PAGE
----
This policy “pendulum”, which opens and restricts international education, is seen as a consistent part of education and immigration strategy to address areas such as unintended loopholes, funding concerns, or skills shortages.
The aim, according to those who lobby for policy change, is to ensure the pendulum never swings too far in one direction. In the late 2000s and early 2010s, however, it did just that, when Australia tightened study visa conditions in response to exploitation of migration links to vocational education, strangling the flow of students.
Helped along by concurrent safety concerns and a historically strong Australian dollar, international student numbers plummeted 20 percent overall between 2009- 2012, according to figures from those losses took the better part of half a decade.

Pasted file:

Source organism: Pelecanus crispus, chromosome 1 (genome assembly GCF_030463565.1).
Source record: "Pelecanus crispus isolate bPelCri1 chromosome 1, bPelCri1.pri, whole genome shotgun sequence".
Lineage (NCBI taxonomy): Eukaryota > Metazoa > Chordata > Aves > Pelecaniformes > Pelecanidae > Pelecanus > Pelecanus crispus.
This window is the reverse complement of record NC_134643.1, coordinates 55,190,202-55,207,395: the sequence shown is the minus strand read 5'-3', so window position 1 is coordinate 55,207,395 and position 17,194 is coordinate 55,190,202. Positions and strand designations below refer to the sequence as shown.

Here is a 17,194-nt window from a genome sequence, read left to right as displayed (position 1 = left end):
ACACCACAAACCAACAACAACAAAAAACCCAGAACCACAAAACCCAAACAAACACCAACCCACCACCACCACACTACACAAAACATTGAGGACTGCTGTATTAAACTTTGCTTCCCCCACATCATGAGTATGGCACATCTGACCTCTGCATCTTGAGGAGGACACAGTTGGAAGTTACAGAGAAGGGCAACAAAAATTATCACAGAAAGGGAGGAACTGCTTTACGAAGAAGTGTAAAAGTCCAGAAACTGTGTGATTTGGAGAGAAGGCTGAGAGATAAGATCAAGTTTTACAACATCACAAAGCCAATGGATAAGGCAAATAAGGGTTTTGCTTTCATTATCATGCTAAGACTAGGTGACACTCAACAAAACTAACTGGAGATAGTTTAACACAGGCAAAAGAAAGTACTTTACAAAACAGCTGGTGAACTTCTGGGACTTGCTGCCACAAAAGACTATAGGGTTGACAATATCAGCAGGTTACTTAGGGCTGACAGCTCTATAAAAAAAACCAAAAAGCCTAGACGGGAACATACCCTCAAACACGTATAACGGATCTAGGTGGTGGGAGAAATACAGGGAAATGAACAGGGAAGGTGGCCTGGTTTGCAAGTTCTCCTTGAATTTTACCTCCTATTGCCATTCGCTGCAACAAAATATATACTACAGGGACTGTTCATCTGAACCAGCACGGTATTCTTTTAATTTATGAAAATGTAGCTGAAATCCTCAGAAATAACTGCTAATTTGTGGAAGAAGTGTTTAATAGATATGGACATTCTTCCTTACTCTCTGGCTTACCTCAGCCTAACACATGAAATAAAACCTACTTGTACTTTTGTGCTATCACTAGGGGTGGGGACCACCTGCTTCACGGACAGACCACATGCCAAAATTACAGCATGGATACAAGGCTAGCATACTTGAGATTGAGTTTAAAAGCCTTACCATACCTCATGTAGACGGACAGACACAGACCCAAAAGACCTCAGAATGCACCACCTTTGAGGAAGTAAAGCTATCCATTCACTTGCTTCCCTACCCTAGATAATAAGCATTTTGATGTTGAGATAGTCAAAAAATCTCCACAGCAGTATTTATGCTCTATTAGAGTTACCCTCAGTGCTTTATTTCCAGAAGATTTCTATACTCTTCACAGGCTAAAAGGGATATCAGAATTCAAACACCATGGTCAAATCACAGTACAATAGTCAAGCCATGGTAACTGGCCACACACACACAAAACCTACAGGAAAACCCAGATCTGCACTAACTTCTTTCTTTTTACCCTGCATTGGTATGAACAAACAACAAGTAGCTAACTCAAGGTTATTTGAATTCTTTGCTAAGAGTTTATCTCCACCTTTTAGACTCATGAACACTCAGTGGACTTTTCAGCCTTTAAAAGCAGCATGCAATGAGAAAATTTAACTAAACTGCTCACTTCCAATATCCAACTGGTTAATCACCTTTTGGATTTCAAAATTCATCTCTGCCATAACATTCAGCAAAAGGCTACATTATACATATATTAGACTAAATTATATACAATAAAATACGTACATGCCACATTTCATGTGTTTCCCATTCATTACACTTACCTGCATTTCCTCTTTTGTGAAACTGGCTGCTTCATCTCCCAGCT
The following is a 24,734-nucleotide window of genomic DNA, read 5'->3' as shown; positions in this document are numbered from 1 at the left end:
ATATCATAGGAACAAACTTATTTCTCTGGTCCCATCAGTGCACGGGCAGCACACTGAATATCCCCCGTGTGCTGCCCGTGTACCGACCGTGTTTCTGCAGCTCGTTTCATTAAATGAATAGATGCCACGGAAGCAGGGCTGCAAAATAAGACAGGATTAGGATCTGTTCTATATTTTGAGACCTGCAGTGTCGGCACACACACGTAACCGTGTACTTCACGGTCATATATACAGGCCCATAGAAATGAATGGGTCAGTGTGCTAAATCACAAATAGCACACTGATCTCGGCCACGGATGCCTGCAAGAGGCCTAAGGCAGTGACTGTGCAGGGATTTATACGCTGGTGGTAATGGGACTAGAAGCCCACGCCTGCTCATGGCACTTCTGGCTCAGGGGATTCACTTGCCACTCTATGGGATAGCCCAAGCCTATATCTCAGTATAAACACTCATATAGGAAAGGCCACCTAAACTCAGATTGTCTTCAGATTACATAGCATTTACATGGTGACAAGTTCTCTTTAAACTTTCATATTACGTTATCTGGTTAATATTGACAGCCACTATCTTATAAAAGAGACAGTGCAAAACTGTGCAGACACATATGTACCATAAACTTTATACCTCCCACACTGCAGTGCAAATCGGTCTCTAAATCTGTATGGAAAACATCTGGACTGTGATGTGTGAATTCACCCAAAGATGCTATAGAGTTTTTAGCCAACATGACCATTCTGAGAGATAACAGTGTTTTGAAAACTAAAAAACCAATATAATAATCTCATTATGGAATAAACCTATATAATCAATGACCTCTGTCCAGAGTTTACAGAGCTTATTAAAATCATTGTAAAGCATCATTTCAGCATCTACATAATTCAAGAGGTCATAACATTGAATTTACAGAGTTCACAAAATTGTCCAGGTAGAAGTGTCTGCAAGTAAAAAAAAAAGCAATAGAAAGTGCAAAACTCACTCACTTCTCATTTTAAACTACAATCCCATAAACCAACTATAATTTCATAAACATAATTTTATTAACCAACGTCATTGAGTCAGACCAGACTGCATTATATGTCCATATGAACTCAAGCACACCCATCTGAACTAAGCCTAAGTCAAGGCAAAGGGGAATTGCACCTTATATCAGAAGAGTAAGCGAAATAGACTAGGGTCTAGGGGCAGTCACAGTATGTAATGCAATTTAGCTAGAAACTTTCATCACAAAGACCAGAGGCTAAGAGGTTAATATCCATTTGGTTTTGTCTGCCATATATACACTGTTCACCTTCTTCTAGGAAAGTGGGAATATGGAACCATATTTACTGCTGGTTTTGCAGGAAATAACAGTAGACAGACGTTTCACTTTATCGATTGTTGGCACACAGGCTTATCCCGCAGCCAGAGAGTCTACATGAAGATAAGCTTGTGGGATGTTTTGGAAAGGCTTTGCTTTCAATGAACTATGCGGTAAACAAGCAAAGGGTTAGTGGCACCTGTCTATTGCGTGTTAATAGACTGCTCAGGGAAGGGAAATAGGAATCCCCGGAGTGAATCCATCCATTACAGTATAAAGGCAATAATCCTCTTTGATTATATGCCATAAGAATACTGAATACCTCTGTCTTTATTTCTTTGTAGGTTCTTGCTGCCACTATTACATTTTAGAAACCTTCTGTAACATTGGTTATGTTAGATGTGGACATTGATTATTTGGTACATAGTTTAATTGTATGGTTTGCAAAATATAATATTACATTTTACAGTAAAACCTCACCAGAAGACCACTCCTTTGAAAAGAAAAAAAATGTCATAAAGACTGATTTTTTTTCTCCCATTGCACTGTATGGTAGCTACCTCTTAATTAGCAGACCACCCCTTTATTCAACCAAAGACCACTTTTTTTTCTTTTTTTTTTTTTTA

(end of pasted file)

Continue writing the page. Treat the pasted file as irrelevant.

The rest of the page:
2020 and 2021 are different.
“All the reasons that make Australia a fantastic place to study are exactly the same,” says Catriona Jackson, Chief Executive of higher education peak body Universities Australia.
“We just happen to be in a situation at the moment in which people physically can’t get into the country.”
After half a decade of growth, the closure of Australia’s international borders in March 2020 caused total numbers to dip, losing nine percent to end the year with 686,000 international students.
Half year figures for 2021 from the Department of Education, Skills and Employment (DESE), meanwhile, provide a much starker picture of the ongoing impact of COVID-19 and border closures.